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Some Under-the-Radar Male Vocalists to Reckon With

August 11, 2002|DON HECKMAN

The current jazz view suggests that singing by male artists is in a serious state of decline. Listening to the tepid work that is being produced by some of the better-known performers, I think it's an understandable opinion.

But the real problem has more to do with visibility, marketing and sales figures than it does with a paucity of talent. It takes a certain amount of searching, and a willingness to check out unfamiliar names, but a reasonable amount of effort produces some fascinating music by male singers--most of it being made around the obscure fringes of jazz. Let's start with a couple of names that will probably not be familiar--at least not yet.

Darius de Haas, "Day Dream: Variations on Strayhorn" (*** 1/2, PS Classics). The name may not ring a bell, but De Haas is well-known in musical theater circles, through performances on Broadway in "Marie Christine" and the concert version of "Dreamgirls," and off-Broadway in his Obie Award-winning performance in "Running Man." More than a year ago, he put together a concert collection of Billy Strayhorn tunes that was greeted with rave reviews. "Day Dream" is the follow-up studio recording.

There are a lot of things to like: first, the fundamental fact that a collection of Strayhorn's marvelous songs has been put together; second, that some of the tunes have never before been recorded, including new lyrics by Elvis Costello for the classic "Blood Count," here retitled "My Flame Burns Blue"; and third, that De Haas digs into this material with enormous creativity and imagination.

De Haas' interpretations are driven by an astonishingly versatile voice. Switching his intense vibrato on and off at will, soaring up into piercing head tones, dropping into deeper chest sounds, De Haas applies this rich vocabulary of sounds to the job of telling Strayhorn's compelling musical stories. In the tune that is the obvious touchstone for the Strayhorn catalog, "Lush Life," he captures the dark angst of the lyrics, initially in a stunning rubato duet with saxophonist Roy Nathanson, later in a kind of intimate, passionate conversation with his accompanying ensemble. It's a remarkable performance, and only one of many in this not-to-be-overlooked album.

Gino Sitson, "Song Zin'..." (*** 1/2, Piranha). Sitson comes from West Cameroon, although he lived in Paris from the age of 17, moving to New York in 2001. The name that immediately comes to mind when hearing his opening song is Bobby McFerrin. Like McFerrin, Sitson is a creator of vocal panoramas, overdubbing his voice, spinning out crisply articulate melody lines over body-moving rhythms (frequently using offbeat meters).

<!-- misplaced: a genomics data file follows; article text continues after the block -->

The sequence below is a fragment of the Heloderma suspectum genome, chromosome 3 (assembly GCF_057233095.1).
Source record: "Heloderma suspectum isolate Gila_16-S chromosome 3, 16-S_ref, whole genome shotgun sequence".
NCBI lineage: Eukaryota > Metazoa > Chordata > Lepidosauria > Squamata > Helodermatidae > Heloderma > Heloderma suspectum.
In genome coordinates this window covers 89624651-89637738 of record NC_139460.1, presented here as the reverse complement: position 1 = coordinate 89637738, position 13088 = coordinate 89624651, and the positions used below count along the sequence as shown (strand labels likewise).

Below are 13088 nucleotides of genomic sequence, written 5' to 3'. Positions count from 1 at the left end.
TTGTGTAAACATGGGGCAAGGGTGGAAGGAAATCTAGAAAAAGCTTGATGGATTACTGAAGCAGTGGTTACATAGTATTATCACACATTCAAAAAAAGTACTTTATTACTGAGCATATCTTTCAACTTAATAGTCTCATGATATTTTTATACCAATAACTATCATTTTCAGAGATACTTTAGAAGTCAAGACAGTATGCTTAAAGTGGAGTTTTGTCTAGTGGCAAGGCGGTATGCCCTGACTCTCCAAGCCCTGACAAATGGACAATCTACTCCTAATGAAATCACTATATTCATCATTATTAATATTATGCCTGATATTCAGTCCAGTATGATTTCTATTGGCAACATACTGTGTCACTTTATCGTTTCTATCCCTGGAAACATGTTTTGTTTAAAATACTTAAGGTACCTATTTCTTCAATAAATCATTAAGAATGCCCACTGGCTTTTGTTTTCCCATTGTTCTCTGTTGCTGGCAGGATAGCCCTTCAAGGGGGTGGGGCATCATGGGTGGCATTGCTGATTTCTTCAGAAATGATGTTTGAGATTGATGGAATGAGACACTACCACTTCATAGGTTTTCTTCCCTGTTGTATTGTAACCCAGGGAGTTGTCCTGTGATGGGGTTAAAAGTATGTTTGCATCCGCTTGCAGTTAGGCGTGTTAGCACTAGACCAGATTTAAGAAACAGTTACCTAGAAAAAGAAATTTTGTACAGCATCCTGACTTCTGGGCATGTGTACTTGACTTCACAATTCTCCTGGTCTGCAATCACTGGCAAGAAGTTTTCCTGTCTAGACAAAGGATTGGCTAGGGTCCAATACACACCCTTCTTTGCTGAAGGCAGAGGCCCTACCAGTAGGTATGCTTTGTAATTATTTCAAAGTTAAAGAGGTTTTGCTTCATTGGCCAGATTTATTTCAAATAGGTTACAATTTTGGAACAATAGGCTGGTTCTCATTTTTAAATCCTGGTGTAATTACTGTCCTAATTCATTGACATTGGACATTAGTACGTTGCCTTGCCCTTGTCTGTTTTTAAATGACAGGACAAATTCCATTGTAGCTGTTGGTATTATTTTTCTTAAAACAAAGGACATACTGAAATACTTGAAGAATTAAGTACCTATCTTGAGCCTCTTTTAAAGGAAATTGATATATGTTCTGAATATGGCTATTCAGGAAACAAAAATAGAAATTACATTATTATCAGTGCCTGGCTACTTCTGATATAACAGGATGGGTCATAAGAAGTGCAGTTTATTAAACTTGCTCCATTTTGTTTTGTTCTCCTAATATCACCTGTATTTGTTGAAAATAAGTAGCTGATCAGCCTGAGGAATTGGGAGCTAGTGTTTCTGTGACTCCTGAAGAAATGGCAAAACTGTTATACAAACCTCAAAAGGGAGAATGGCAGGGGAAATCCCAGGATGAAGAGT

All the pieces are original, mostly sung in Sitson's native Medumba language, but his gift for melody and his persuasive powers of interpretation establish an instant connection for listeners in virtually every number. In his liner notes, Sitson refuses to define his music, simply saying, "I don't feel I belong to any style." He's right, but despite the great variety of sounds and rhythms present in the album, his creative vision is clear enough to bring a sense of solidarity to the tracks.

The unifying element is Sitson's vocal arsenal of yodels, falsetto, glissandos, growls and grunts, sometimes placed in an African context, sometimes over pure jazz backing, always fascinating. This is an album filled with surprises that rewards repeated listening.

Curtis Stigers, "Secret Heart" (***, Concord Records). Stigers continues to distance himself from his pop career of the late '80s and early '90s, when his "I Wonder Why" was a Top 10 hit, selling nearly 2 million albums. Since then, he has become positioned as a mainstream jazz artist who has worked hard to expand his repertoire without departing from the solid groove of straight-ahead swing.

The way he transforms Steve Earle's "Hometown Blues" is an impressive example; so, too, in a far different fashion, are his sensitive reading of "My Foolish Heart," his crisp phrasing on a brightly swinging "You're Driving Me Crazy," and an up-tempo "You'd Be So Nice to Come Home to" (in which his background as a sax player is reflected in driving and imaginative scat singing). There are, in addition, a pair of sweetly insightful versions of very different ballads--Randy Newman's "It's So Hard Living Without You" and the Johnny Green classic "Body and Soul"--all backed with great understanding by the rhythm section of pianist Larry Goldings, bassist John Clayton and drummer Jeff Hamilton.

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